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Comparing Colors to Chantilly Lace to See Undertones

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Lori Sawaya
(@lorisawaya)
Estimable Member Admin
Registered: 2024 years ago
Posts: 164
Topic starter  

Q. I've read that to see color undertones you should compare the chip against a Chantilly lace background. I gave up trying to do this because I just don't see what they're talking about. I've read blog post after blog post and watched many videos trying to find what I'm doing wrong. If this works, then why do all the blogs and videos say something different about the same paint colors?

 

A1. The first thing you need to know is colors/materials don't have (as in possess) a factual attribute of undertone.

Undertones are just someone's subjective opinion about what a color looks like under whatever random light source they happen to be lookin' at it under and in whatever random context they happen to be in - they could be in their car for all you know. This is called actual color; how a color actually looks in a certain context, under certain lighting to a specific individual.

Essentially, people who are assigning "undertones" to paint and other colors are literally making it all up as they go.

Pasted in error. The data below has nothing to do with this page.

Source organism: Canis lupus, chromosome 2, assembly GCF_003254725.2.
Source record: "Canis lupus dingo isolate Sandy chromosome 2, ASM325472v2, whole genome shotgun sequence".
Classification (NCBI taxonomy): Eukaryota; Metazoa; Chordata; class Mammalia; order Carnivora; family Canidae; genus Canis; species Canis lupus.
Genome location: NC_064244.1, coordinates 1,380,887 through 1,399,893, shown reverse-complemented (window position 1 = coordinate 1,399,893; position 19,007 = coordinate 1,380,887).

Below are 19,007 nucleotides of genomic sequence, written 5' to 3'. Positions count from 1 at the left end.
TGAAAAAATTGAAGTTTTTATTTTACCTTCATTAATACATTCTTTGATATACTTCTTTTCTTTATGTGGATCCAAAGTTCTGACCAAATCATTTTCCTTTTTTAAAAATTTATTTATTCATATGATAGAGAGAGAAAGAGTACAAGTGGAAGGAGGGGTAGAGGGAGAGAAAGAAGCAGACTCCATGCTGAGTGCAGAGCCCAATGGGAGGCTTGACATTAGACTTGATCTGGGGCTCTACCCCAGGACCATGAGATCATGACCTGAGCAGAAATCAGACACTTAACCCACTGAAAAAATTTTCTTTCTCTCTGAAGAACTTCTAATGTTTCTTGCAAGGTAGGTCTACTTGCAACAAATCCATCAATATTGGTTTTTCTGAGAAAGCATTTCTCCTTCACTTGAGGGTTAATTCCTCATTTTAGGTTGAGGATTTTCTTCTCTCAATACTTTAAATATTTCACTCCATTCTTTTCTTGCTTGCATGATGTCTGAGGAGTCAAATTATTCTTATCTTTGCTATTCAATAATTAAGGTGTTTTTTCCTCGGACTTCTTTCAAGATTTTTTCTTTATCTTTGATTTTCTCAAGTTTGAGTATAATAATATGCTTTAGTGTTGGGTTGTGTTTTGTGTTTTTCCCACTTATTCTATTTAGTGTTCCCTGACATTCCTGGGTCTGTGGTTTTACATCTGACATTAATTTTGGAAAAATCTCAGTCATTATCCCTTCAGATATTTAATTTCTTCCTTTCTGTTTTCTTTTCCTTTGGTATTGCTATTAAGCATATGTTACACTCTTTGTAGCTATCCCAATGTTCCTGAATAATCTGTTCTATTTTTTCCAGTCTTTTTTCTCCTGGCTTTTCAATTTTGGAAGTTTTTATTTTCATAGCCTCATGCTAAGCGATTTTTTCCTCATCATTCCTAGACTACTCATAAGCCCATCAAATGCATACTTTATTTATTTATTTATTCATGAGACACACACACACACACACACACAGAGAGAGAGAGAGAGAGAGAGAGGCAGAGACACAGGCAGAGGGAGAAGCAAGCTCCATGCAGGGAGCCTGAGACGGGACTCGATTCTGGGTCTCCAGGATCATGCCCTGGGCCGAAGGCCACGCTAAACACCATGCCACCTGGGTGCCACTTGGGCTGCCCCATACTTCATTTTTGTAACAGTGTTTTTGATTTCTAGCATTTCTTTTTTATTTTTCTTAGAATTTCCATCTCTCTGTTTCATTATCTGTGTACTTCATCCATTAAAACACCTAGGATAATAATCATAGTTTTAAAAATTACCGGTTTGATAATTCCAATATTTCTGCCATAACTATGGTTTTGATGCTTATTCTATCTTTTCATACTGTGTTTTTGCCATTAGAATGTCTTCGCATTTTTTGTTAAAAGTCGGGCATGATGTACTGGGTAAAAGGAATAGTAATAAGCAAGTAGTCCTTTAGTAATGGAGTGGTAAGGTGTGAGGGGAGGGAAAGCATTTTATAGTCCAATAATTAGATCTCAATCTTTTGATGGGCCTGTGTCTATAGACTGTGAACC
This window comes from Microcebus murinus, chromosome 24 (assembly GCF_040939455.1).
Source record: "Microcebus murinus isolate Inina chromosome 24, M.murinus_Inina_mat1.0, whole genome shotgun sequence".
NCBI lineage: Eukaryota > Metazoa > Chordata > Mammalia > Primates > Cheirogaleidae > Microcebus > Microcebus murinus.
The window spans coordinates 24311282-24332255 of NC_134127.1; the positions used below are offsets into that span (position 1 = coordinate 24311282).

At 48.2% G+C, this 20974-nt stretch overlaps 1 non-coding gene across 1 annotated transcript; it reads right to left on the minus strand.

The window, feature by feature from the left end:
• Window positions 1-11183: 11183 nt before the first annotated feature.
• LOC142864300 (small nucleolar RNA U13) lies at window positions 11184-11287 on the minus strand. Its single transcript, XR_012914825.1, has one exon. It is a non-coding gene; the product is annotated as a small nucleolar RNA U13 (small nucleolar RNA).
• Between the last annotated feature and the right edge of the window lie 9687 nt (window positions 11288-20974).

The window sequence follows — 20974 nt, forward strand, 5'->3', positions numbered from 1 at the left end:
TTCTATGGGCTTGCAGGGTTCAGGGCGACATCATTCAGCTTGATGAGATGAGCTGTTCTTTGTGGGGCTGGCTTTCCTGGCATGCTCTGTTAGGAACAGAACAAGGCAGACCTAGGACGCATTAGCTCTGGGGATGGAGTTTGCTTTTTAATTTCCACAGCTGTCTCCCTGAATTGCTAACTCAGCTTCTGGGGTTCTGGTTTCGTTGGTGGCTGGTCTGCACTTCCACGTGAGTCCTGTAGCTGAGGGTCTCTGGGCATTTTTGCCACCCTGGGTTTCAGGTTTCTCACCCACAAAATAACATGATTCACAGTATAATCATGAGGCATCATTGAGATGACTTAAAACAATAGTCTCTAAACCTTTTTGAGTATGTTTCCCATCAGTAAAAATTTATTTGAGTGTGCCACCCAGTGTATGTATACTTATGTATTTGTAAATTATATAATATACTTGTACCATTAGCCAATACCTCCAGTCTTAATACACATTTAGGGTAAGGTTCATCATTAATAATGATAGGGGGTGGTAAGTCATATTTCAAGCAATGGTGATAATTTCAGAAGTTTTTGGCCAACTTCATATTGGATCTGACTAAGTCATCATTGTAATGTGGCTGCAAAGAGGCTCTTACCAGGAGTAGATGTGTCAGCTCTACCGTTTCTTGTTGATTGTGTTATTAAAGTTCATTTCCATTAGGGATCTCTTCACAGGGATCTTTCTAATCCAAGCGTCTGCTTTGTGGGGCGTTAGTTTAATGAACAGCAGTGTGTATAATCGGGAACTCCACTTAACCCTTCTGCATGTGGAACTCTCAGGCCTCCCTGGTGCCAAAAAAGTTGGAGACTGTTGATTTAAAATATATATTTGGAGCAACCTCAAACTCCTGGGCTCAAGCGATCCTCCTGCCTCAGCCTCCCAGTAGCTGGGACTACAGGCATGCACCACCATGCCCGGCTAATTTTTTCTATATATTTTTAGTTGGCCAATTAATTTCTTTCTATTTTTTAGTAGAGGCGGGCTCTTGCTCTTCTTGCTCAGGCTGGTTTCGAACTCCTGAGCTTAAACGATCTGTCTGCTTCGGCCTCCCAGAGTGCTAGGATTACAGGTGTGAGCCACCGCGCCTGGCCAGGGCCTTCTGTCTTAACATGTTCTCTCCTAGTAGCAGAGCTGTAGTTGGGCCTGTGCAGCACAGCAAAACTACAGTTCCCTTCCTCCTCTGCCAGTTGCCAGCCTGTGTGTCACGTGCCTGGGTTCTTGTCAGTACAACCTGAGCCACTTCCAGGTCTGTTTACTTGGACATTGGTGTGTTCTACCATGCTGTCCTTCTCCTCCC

I don't believe there's any malintent, they just don't understand how they perceive color is unique to them and does not scale up and apply universally to everyone.

This is why the information you're finding about undertones is inconsistent; because it is a subjective judgment, it will never be consistent.

A2. Secondly, All colors of white do the same thing.

White overpowers color swatches and makes them appear more grayed down, not so bright and intense. Underestimating a color’s brightness and intensity is the #1 mistake people make when choosing paint colors. “It’s too bright” is the #1 reason people give as to why they don’t like the color they chose.

I would never recommend comparing color against a white background.

A3. So what are you supposed to do instead?

Learn how to look up a color's factual hue family. EasyRGB lists the hue angle for paint colors. You can use a Color Muse or Spectro 1 Pro to measure just about anything and get the hue angle from the app.

Factual color differs from actual color because color data values, like hue angle, come from measuring color with a special instrument. Like a spectrophotometer or a portable device like Color Muse. Because these devices use a standard light source and block out ambient light, the information you get from them, like hue angle, is repeatable and consistent.

I'll talk more about actual vs. factual color in future posts on the forum.

I explain how to use EasyRGB in this video:

 

I also explain how to use Color Muse / Spectro 1 to measure multi-colored materials here:


   
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CoastalRachel
(@coastalrachel)
New Member
Registered: 2 years ago
Posts: 3
 

Hi, Lori.

So factual color = what the color is made of in God's color factory ? 

And actual color = what the color looks like on earth, in YOUR house, with your lighting